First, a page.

UGA senior improving back in U.S. after brain bleed on spring break

Credit: Channel 2 Action News

Credit: Channel 2 Action News

After a week in two hospitals in different countries, a University of Georgia student who suffered a brain hemorrhage while on spring break is starting to improve.

Liza Burke was enjoying her trip to Mexico with a group of friends when she complained of a headache at breakfast March 10. She went back to her room to rest, and when her friends later found her there, they couldn’t wake her, a GoFundMe page states.

The UGA senior continues fighting and is slowly showing signs of improvement, the fundraiser’s organizer Jennifer Ritter said Friday. Burke can squeeze her mother’s hand and nod or shake her head in response to questions.

“Liza’s care team is doing all they can to work towards the next steps,” Ritter said. “Please continue to pray for Liza and her family as they endure this unimaginably difficult time.”

Burke, who is a native of Asheville, North Carolina, spent three nights in a hospital in Cabo San Lucas. Ritter said Burke was diagnosed with an arteriovenous malformation (AVM) that caused her brain to hemorrhage. The hemorrhage left Burke unresponsive, Ritter added.

According to the Mayo Clinic, brain AVM is a tangle of blood vessels connecting veins and arteries, and its causes are not clear. People are typically born with AVM, but it can form later in life and tends to afflict men more than women. AVM is often only discovered after a brain scan for a different health issue or after it causes a hemorrhage, the Mayo Clinic says.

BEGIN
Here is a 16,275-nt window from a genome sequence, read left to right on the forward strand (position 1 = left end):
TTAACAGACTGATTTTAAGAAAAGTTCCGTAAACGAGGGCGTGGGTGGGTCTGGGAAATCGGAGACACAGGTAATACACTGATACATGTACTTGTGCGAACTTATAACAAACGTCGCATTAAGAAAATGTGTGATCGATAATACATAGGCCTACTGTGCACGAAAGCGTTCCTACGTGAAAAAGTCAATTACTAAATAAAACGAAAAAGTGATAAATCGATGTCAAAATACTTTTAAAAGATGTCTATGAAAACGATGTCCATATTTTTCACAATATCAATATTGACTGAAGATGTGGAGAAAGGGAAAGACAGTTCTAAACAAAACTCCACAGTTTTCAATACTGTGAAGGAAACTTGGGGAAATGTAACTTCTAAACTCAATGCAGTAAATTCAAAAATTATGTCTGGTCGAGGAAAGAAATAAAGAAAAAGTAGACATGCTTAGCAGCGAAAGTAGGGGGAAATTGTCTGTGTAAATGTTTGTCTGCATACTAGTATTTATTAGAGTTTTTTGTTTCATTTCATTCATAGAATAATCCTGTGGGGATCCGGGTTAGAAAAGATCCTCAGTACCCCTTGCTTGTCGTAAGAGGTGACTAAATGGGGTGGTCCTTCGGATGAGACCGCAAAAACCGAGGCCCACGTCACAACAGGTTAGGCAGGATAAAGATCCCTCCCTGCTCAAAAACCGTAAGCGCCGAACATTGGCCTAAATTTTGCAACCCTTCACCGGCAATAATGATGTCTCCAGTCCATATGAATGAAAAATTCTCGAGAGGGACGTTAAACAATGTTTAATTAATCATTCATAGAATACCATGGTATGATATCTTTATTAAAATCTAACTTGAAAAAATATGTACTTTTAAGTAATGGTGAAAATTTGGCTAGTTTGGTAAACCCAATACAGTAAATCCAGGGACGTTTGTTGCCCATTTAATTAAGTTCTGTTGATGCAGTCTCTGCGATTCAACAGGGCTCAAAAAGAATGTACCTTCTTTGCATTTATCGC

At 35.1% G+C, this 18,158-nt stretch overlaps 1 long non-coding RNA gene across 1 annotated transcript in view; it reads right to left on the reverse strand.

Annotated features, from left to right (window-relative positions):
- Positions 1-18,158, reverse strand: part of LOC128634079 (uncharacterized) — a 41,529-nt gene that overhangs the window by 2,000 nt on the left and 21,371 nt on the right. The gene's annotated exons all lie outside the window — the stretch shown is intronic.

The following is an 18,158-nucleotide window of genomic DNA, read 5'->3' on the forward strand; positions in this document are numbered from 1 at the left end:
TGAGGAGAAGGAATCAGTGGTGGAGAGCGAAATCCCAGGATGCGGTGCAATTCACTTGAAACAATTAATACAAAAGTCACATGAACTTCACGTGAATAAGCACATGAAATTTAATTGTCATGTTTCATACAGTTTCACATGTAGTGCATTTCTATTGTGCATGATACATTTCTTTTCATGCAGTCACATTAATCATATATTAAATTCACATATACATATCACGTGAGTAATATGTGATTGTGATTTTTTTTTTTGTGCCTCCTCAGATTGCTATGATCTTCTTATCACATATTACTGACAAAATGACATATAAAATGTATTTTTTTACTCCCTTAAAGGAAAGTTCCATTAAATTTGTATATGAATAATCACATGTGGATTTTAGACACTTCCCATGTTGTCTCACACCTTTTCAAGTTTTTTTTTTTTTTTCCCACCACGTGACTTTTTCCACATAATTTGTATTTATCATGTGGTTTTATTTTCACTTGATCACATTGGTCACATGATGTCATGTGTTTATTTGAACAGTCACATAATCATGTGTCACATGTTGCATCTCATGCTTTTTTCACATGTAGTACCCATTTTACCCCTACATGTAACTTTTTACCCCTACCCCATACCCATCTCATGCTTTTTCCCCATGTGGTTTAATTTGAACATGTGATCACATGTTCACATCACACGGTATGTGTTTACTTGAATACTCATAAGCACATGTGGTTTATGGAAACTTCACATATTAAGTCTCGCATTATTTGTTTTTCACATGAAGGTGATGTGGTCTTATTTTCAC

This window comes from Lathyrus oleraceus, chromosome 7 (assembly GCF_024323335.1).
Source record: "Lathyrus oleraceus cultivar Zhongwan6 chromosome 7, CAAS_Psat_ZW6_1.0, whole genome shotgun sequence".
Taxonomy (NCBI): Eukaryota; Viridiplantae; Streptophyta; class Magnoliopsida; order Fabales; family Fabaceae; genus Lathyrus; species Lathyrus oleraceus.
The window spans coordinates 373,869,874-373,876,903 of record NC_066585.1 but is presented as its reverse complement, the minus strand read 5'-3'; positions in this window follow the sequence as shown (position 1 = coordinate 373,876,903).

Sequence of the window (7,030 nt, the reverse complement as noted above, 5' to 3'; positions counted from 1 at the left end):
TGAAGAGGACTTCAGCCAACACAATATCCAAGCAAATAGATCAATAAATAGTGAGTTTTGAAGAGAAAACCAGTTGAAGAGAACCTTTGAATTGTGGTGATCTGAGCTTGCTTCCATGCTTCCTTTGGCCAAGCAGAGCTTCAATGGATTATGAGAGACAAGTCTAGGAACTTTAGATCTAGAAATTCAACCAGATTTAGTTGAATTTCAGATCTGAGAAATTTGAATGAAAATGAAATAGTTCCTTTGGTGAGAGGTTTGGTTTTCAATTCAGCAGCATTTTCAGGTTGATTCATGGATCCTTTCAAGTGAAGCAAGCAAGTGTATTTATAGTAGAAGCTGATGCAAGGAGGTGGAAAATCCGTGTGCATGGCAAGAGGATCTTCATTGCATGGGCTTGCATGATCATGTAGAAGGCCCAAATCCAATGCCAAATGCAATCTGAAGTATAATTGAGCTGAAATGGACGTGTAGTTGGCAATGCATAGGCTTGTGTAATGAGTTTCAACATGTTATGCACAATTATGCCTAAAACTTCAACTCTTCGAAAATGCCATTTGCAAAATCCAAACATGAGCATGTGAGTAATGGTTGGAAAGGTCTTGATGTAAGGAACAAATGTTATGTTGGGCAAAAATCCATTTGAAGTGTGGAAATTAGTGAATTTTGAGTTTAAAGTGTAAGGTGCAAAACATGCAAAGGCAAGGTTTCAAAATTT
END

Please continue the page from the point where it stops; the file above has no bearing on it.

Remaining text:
Credit: Channel 2 Action News

Credit: Channel 2 Action News

The GoFundMe campaign, which was closed Friday, amassed more than $140,000. That money was used to pay for the medical flight to Jacksonville, Florida, where Burke’s mother lives, Ritter said.

Since being admitted to a hospital Tuesday, Burke has begun to smile and open her eyes more, Burke’s mother, Laura McKeithen, told McClatchy News.

But there are still so many unknowns.

McKeithen told the newspaper that after several tests the cause of her daughter’s brain bleed has become more uncertain. Doctors think the bleeding could have been caused by a growth on her brain stem, which could have been bleeding for a long time, instead of an AVM.

“It’s still too early to be 100%,” McKeithen told McClatchy News. “Once the blood clears, we’ll know for sure.”